A few years ago, Jeremy and I went to one of those timeshares meetings for Holiday Inn Resorts. They offered us 100 bucks to listen to their spill and we took it. As we were talking to the salesperson, we realized we are kind of vacation-piranas. For years we have hooked on to other people’s party/travel plans but never planned and completely funded our own vacay. When the offer came to pay 70 bucks a month for a single stay at one of a few choice resorts, we thought that would be pretty great.

I should probably mention here, I am not much for researching or even looking at reality. I am impulsive and I thought Gatlinburg would be mountains, bears, and rustic goodness. I immediately envisioned every morning on a balcony, staring at the mountains, coffee in hand and somehow completely alone. Can I tell you that the completely open and alone was what I was really holding onto? You can imagine my utter shock when we were driving through Pigeon Forge and I was bombarded with every tourist trap known to man. I was cringing at the amount of money people were spending on Ripley’s, go-carts, and pancakes (lots of pancake houses). There was a small break between Pigeon Forge and Gatlinburg that was just amazing. We rolled down the windows, felt the breeze, and basked in the shade of ancient trees. It was what I had hoped for.

Gatlinburg was not terrible, not a good start, I know. The stores are adorable and although still tourist traps, they have an outer cabin visage that makes it all seem okay. We found our hotel and I immediately regretted my choice for Gatlinburg. See the area is strapped for land; therefore, everything is stacked on top of itself. It was more like a motel than a resort. The rooms were great and accommodations consisted of an outdoor pool and kids indoor pool/play area. However, you had to go off property for food (unless you cooked in your kitchen, which we did) and they didn’t have space for anything else. Don’t get me wrong Holiday Inn employees were the nicest and my disappointment only had to do with the choice I made. To make matters worse, it was a holiday weekend. The streets were crammed with people moving from t-shirt shops to Ripley’s complexes, and finally to pancake houses. This reality was so decidedly different than my original plan that I stuck my feet in the mud for a few days and didn’t leave the apartment, except for a swim with the kids. All of the excitement was gone.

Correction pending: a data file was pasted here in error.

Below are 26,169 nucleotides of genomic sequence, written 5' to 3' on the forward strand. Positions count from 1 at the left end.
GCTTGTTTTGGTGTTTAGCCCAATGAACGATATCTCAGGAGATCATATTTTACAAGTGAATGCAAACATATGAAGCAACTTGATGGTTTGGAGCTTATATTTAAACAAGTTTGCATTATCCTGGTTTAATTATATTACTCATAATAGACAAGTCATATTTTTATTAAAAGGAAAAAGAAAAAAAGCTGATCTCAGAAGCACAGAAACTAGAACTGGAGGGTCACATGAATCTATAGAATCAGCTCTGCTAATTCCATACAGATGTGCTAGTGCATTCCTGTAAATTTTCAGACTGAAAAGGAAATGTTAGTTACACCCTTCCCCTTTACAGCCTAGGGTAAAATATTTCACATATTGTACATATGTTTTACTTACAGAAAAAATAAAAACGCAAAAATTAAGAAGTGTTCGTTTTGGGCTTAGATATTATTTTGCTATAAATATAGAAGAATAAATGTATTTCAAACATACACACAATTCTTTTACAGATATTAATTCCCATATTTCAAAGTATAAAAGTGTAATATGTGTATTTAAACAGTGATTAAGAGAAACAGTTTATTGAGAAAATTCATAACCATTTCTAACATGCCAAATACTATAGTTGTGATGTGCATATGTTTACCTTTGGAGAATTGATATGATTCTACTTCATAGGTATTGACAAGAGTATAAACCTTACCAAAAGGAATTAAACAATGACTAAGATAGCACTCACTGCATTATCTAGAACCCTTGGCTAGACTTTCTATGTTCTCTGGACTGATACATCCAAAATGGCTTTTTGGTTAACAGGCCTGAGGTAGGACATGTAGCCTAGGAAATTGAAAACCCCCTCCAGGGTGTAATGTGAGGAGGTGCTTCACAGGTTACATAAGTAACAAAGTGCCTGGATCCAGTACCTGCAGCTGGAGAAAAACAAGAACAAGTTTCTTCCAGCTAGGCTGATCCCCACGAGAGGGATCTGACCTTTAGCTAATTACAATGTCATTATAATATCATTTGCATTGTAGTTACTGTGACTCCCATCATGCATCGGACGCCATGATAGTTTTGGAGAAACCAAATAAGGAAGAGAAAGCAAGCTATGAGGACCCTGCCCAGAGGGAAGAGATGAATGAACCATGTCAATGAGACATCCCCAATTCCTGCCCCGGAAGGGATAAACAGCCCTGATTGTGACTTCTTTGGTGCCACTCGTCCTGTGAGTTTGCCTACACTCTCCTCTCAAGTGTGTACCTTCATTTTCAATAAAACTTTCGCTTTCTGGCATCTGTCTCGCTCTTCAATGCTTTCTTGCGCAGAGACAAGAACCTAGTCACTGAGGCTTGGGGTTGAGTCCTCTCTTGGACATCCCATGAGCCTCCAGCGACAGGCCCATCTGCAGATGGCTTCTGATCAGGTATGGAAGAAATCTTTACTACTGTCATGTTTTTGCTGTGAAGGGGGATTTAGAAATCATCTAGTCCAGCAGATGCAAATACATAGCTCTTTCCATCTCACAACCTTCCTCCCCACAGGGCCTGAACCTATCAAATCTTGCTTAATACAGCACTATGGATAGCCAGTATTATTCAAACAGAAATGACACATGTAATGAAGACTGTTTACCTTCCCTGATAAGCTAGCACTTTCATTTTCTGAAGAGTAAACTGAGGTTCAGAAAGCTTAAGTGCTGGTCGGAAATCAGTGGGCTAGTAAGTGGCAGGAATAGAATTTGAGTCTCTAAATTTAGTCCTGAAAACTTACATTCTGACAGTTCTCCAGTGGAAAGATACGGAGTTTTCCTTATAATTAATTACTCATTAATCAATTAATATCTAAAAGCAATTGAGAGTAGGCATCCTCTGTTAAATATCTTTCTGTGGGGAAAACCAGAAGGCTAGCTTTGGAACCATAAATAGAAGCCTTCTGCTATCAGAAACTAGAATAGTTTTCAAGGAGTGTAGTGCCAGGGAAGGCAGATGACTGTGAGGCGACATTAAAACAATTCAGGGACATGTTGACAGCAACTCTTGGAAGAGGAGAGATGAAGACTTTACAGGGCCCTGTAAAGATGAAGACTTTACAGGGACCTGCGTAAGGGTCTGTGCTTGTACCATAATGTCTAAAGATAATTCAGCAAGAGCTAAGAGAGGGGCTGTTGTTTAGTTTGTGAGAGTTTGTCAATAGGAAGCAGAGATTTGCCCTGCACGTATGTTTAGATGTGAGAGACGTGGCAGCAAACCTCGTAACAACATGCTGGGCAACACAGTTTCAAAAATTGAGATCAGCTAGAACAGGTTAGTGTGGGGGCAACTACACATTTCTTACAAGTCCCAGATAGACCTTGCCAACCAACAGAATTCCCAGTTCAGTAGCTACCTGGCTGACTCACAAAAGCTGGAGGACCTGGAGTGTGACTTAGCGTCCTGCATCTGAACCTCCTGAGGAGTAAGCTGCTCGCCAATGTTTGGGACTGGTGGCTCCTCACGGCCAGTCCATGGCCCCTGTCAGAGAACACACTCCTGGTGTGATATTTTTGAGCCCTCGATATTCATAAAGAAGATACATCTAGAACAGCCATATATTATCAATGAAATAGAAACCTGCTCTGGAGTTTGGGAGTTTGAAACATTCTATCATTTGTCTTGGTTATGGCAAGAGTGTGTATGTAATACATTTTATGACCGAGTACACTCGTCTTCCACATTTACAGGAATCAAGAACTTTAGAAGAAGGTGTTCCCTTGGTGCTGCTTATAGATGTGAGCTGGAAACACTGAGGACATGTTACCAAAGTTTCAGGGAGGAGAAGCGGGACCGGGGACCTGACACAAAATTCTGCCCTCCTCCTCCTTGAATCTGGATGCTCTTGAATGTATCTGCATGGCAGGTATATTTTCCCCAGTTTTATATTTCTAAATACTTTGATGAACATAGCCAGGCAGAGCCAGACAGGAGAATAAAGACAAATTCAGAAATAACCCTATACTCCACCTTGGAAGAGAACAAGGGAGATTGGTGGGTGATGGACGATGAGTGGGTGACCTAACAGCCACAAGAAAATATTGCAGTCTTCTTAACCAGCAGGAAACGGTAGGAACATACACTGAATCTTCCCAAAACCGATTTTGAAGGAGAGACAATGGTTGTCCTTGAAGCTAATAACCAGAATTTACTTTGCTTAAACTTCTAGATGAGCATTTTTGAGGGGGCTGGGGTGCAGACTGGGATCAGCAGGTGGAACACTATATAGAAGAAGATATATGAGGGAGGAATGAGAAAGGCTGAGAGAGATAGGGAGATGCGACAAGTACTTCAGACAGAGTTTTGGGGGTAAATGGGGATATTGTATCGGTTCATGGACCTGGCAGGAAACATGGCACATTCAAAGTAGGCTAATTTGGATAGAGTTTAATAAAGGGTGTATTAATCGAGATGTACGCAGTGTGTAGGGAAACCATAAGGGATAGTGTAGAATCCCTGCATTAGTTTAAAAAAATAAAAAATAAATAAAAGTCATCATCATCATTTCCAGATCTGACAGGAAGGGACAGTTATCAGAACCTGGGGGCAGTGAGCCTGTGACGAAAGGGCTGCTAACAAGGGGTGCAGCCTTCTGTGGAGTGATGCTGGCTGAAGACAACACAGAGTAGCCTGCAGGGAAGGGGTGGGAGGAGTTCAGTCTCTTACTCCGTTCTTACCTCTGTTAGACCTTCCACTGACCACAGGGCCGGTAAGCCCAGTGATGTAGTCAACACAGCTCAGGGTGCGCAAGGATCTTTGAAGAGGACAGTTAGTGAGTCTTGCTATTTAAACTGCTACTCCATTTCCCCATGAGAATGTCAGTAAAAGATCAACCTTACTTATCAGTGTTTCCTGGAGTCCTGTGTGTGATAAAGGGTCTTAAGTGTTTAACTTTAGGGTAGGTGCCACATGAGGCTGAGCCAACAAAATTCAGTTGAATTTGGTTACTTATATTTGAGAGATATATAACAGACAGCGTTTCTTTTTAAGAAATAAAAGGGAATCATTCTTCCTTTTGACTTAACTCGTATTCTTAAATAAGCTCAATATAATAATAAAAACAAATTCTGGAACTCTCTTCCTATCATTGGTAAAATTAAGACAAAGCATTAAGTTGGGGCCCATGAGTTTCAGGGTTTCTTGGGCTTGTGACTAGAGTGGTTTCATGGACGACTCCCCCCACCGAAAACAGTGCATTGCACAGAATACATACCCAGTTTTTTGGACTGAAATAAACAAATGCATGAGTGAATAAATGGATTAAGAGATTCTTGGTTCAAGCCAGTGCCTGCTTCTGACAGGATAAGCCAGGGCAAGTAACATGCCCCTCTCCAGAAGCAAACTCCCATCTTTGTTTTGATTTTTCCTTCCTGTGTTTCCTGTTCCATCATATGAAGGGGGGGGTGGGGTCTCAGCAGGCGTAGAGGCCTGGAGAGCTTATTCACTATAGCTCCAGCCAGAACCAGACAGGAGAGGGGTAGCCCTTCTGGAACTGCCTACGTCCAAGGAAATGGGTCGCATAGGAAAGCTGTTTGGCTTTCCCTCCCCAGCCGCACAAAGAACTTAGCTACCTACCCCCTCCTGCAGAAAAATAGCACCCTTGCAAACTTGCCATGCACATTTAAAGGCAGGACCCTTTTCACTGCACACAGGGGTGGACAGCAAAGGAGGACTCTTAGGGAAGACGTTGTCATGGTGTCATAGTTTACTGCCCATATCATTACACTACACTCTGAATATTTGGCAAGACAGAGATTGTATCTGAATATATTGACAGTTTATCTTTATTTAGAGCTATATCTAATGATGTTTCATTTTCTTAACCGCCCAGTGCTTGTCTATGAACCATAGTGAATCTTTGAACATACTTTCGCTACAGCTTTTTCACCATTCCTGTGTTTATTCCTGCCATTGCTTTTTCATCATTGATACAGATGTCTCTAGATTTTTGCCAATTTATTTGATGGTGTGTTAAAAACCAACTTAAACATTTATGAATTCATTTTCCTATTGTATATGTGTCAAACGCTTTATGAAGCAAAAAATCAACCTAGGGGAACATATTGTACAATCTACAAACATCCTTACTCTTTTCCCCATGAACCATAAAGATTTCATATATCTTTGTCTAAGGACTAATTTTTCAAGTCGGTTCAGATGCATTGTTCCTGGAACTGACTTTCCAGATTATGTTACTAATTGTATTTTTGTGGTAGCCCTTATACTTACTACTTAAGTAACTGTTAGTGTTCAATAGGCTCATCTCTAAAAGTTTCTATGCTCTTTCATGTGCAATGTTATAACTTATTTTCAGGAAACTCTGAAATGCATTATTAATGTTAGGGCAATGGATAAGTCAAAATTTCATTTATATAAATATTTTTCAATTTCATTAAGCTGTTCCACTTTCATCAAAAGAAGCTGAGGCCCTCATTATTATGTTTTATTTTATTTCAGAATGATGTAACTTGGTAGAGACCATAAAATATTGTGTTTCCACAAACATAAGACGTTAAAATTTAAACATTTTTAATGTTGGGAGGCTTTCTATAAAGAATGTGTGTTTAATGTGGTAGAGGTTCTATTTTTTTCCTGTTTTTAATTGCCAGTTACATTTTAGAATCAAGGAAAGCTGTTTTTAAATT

I finally came to terms with it all and just got over it. We took a trip to the Aquarium, had a steak (not at the Aquarium), and went for a swim. I took some time to draw and watched some shows with some of my favorite people. The last day we were there was my favorite. We took the kids on a hike to Cataract Falls. With my camera in hand, I realized I should have started here but I’m lazy and determined to make the worst of my disappointment.

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The moral to this story is research and choose accordingly. Also, when disappointed make the most, not the worst of the situation. My sister-in-law handled it the best – She woke up every morning for a hike, spent time with us, and focused on what she liked about Gatlinburg. I hope my kids notice the differences between the attitudes of disappointment and choose Mel’s way.

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